Also, mark your calendar for April 19-21, which are the dates for the 2019 Austin Reggae Festival. Tickets go on sale on Friday, February 1.

The 2018 Austin Reggae Festival raised $129,543.14 to help feed hungry Central Texas families. Let’s do even better in April 2019!

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ATX Sound System: January 3, 2019

Pressure Sounds Hits 100

One of the pioneering reggae reissue labels, Pressure Sounds began in London in the mid-90s as an offshoot of Adrian Sherwood’s hard-dubbing On-U Sound label. On-U co-conspirator Pete Holbrook soon took over the label. He would go on to procure and release some of the most interesting and hard-to-find titles in the reggae/dub canon (from artists and producers such as Yabby You, King Tubby, Bunny Lee, Joe Higgs, Jimmy Riley and Lee “Scratch” Perry). In 2018, Pressure Sounds celebrated its’ 100th release (with a long-lost 1982 album by I-Mo-Jah, more on which below). In a new interview for Vinyl Factory, DJ/producer/dub aficionado Wrong Tom and label owner Holbrook talk about the history of Pressure Sounds and how Holbrook’s punk/DIY roots inform the fiercely-independent approach he has taken to running Pressure Sounds (and working with Jamaican artists) over the last 20+ years. Read it here: Independence Dub: Pressure Sounds at 100. We’ve also marked the occasion by adding some of our favorite Pressure Sounds tracks to the Austin Reggae Fest Playlist on Spotify.

 

The Legend of I-Mo-Jah

The 100th release on Pressure Sounds was certainly a notable one: Rockers From The Land of Reggae is an album by the group I-Mo-Jah that was released on a small label in 1982 but had disappeared into obscurity. Fetching triple-digit figures on Discogs, it had become, in the words of Wrong Tom, “almost mythical.” Not only was it musically unique, but it was the one and only album released by I-Mo-Jah, a group formed by Phillip Fullwood with Winston McKenzie and American vocalist Cassandra Jenkins. A devout Rastafarian, Fullwood was no stranger to Niyabinghi chanting, and its’ influence is evident in the songs here. There’s a bit of rocksteady and Motown, too, but make no mistake: This is a roots album. Meanwhile, Fullwood’s circle of friends (he had previously worked with Burning Spear and Freddie McKay, among others) would lead to an impressive supporting cast on the album’s backing tracks: Sly and Robbie, Aston “Family Man” Barrett, Errol “Flabba” Holt and Studio One drummer Leroy “Horsemouth” Wallace, to name a few. Legend has it that Fullwood moved to the US and retired from music shortly after the release of this album. But, at last, it’s now available for all to enjoy. You can check out a couple of tracks for yourself on the Austin Reggae Fest Playlist.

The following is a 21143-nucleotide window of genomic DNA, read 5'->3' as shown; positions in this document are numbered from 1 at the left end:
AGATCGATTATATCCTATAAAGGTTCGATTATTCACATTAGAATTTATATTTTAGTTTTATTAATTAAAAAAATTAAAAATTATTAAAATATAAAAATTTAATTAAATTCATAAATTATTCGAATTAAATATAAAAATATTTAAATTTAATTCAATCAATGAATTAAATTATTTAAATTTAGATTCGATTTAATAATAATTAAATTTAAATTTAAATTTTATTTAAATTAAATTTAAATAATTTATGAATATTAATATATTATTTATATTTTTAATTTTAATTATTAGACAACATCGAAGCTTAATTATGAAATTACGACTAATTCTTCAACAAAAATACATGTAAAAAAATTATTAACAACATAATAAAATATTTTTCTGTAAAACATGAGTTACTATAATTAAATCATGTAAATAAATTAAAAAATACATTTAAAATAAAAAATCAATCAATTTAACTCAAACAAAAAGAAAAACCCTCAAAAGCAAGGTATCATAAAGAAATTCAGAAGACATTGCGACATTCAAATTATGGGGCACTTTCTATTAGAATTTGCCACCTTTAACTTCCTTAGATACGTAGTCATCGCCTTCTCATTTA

Time for Y-Bayani’s Band of Enlightenment, Reason and Love

Y-Bayani (pronounced “why buy-anee”) is a roots reggae artist hailing not from Jamaica but from Ghana, in West Africa. In January of last year he released a curious little 7-inch on the Berlin-based Philophon label that not only caught our attention but ended up on our 2018 best-of list. Therefor, we were excited to learn that January 2019 sees the release of a brand new single (along with news of a possible album in the works, too) from the newly-christened Y-Bayani and His Band of Enlightenment, Reason And Love. The singer was discovered by Philophon’s founder and in-house producer, Max Weissenfeldt, while visiting the home of another Ghanaian musician, Roy X, in the town of Saltpond, Ghana. Y-Bayani was staying at Roy’s house following the closure of his clock repair business (a casualty of mobile phones, apparently). The serendipitous timing would lead to a guest vocal with The Polyversal Souls and a series of singles that will please any old-skool reggae fan, as they feature Y-Bayani’s hypnotic Fanti language vocals sung over authentically-recorded, analog instrumentals. We’ll add the new track to our Austin Reggae Fest Playlist as soon as it’s out, but you can get a sneak preview of it here.

 

This Week’s Austin Reggae Fest Spotify Playlist

Click here to hear the dub sounds we have been listening to the last few days.

Continue Reading

Reggae News You Can Use For Jan 2, 2019

Your daily dose of international reggae news for Wednesday, January 2!

One Love Festival in Tel Aviv will mark Bob Marley’s 74th birthday
Raging Fyah names Odean Journey Rickets as new lead singer
Samini’s “Untamed” album debuts at No 8 on Billboard reggae charts

Also, mark your calendar for April 19-21, which are the dates for the 2019 Austin Reggae Festival. Tickets go on sale on Friday, February 1.

The 2018 Austin Reggae Festival raised $129,543.14 to help feed hungry Central Texas families. Let’s do even better in April 2019!

Continue Reading

Reggae News You Can Use For Dec 31, 2018

Your daily dose of international reggae news for Monday, December 31!

After a 12 year hiatus, Reggae Sunsplash aiming for a comeback
Dancehall reggae reigned supreme in Jamaica in 2018
Winky D cancels Zimbabwe show due to security concerns

Also, mark your calendar for April 19-21, which are the dates for the 2019 Austin Reggae Festival. Tickets go on sale on Friday, February 1.

The 2018 Austin Reggae Festival raised $129,543.14 to help feed hungry Central Texas families. Let’s do even better in April 2019!

Continue Reading